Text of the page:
Pickett, originally from the San Francisco Bay Area, graduated from the Culinary Institute of America in Hyde Park, N.Y., in 1981. He, along with wife and business manager Katie, moved to Kauai in 1985 when the couple transferred from the Sheraton Waikoloa on Hawaii, The Big Island.

Today, the bakery uses a sourdough starter that Pickett made in 1986 while working as a pastry chef at the Sheraton Princeville. Days begin at 4 a.m., when loaves of bread are popped into the oven after proofing for 18 hours.

“Our molasses rye is always mentioned when Kilauea is mentioned,” Pickett tells me as we share lunch under an umbrella at one of the bakery’s outside tables. Defying my image of a baker, his blue eyes shine as he feeds his lean frame with massive slices of fresh baked pizza.

“It was first made famous at the Dolphin Restaurant and then Jaques’ Bakery, where it became statewide famous,” Pickett concludes. Other fresh baked loaves include whole wheat and ciabatta, an Italian bread with a springy crumb.

While the bread cools, Pickett’s team prepares 40 pastries including New York-style bagels, Polish bialys (like holeless bagels with savory fillings), dark chocolate dipped guava macaroons and éclairs filled with local coconuts.

Frustrated with the cost and landfill waste of canned coconut milk, Pickett invented and patented a “coconut faucet” and a friend built Vlad the Impaler. About 50 pounds of North Shore coconuts are drained using Pickett’s faucet before they’re cracked open on Vlad. Three pounds of coconut meat are harvested, whipped into pastry cream and loaded into éclairs, which are draped with dark chocolate.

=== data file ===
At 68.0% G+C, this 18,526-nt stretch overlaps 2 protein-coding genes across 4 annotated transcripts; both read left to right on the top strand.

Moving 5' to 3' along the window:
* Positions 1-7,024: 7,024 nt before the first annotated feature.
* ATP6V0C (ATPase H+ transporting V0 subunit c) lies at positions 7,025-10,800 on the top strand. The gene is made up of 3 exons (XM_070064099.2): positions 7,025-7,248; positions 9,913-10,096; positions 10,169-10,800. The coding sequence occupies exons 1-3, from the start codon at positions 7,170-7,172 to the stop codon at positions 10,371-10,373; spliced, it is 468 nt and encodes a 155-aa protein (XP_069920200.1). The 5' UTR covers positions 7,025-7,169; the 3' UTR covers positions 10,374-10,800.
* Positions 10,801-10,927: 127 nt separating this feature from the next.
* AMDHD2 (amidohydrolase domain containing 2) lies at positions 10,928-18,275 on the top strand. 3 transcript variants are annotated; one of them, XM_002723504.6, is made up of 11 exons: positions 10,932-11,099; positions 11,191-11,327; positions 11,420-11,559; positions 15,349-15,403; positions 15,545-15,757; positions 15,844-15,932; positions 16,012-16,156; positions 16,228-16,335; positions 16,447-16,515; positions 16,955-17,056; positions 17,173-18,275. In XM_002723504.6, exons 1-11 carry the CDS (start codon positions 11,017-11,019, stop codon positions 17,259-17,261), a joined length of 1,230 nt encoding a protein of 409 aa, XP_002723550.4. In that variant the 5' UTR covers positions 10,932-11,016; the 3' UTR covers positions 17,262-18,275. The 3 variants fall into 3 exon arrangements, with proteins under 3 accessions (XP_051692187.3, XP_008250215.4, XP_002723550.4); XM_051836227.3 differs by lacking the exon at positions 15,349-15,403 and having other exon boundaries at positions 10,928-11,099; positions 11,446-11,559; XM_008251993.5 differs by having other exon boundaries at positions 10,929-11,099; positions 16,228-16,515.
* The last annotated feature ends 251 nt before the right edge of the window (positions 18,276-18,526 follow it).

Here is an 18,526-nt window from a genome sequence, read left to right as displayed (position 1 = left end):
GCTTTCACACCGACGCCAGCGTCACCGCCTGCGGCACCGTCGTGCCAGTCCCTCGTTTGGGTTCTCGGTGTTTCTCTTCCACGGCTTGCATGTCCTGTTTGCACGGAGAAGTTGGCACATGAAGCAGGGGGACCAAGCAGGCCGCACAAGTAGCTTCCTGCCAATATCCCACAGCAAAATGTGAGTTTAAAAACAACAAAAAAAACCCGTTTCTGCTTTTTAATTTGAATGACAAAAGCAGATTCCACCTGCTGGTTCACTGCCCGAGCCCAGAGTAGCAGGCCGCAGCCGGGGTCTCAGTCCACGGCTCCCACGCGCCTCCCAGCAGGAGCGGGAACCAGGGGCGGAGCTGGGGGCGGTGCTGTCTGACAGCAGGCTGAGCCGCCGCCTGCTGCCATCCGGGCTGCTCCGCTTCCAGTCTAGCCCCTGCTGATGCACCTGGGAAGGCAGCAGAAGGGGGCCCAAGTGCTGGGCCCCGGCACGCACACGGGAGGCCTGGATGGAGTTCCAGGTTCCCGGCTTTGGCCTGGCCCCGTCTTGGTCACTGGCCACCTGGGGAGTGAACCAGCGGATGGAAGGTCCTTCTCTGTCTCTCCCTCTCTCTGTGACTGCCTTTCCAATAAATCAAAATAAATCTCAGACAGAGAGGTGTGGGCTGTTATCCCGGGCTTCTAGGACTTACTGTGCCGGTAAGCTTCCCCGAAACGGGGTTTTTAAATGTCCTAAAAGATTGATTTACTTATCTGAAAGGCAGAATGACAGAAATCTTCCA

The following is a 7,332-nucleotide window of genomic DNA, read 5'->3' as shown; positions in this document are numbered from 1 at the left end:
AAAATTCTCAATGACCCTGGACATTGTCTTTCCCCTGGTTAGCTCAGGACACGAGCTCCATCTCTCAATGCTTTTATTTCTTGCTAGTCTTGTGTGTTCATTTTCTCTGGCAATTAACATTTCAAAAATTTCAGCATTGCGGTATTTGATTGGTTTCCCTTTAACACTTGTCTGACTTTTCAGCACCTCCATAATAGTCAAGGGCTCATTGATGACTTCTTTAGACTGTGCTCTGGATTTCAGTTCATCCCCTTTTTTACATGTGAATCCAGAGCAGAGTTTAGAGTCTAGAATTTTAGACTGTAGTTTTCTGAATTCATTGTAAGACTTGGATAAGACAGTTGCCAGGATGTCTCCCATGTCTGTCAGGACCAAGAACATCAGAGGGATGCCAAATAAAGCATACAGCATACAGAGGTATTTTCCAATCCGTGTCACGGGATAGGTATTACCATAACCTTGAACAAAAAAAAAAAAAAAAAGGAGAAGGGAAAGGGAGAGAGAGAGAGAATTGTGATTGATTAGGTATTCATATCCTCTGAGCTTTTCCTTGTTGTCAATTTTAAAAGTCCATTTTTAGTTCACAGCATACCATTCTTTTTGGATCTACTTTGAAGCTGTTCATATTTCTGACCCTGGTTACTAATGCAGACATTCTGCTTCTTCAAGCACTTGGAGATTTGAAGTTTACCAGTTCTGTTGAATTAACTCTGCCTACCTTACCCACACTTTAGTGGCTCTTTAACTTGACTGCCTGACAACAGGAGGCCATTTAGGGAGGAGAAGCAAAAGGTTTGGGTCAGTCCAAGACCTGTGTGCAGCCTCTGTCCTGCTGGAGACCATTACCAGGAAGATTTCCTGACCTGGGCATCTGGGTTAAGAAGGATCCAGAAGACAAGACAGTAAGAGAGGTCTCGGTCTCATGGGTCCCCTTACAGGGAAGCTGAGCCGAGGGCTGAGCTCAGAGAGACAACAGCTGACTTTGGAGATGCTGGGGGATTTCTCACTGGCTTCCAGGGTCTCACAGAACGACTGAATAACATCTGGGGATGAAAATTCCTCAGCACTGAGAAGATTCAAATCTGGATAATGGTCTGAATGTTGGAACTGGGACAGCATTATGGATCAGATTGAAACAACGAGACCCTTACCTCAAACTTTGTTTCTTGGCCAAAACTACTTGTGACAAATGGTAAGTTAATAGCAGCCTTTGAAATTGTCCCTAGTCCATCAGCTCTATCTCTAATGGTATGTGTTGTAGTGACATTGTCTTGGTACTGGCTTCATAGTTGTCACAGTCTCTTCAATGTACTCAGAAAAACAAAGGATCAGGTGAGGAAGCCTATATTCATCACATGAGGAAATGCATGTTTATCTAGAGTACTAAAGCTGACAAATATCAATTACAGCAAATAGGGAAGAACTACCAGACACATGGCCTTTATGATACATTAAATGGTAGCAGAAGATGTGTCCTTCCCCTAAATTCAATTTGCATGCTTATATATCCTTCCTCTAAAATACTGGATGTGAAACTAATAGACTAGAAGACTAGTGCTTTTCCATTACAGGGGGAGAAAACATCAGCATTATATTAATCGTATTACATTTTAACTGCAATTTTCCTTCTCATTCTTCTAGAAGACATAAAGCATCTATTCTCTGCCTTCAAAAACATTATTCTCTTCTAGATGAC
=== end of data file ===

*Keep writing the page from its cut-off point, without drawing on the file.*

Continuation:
Next to Vlad is a noni press, which Pickett created to make Tom’s Super Sonic Noni Tonic. Similar to a cider press, ripe noni is pressed and a clear juice is collected. Ginger, turmeric and Hawaiian chili pepper juice is added to soften the pungent blue cheese flavor while boosting nutritional properties.

Fresh made soup is offered daily, homemade bacon is cured in passion fruit syrup and rosemary; and whole, fresh pork butt is made into sausage that is served on pizza and in daily specials such as calzones, sandwiches and stromboli. Even though the sausage is labor intensive, it tastes better and is cheaper than buying the prepackaged kind, which also contributes to the landfill.

A better product, lower cost and less landfill waste is what prompted Pickett to grow basil for the bakery’s pesto. He found a variety that doesn’t go to seed and over the course of three years, planted 300 of them.

“We save about $3,000 a year this way,” says Pickett of his pesto made with macadamia nuts, “and it tastes way better than that stuff that’s loaded with fillers.”

Nurturing what Pickett calls a tolerance for intolerance, the bakery is a “trans-fat-free zone” that offers gluten-free, dairy-free, sugar-free and vegetarian food options.

“We’ve got a great formula called the ‘Nuthin’ Formula,’” explains Pickett. “There’s nothin’ bad in it. Our Nuthin’ Muffin is dairy-free, gluten-free, has berries, Sucanat instead of sugar and it is delicious!”

As my husband Dan and I leave, we pass the bakery’s book cart, which has raised more than $22,000 for the literary program at Kilauea Elementary School. It seems the bakery owner has a hand in just about everything.

Click here to see the article in the Garden Island.
Click here to visit Marta’s website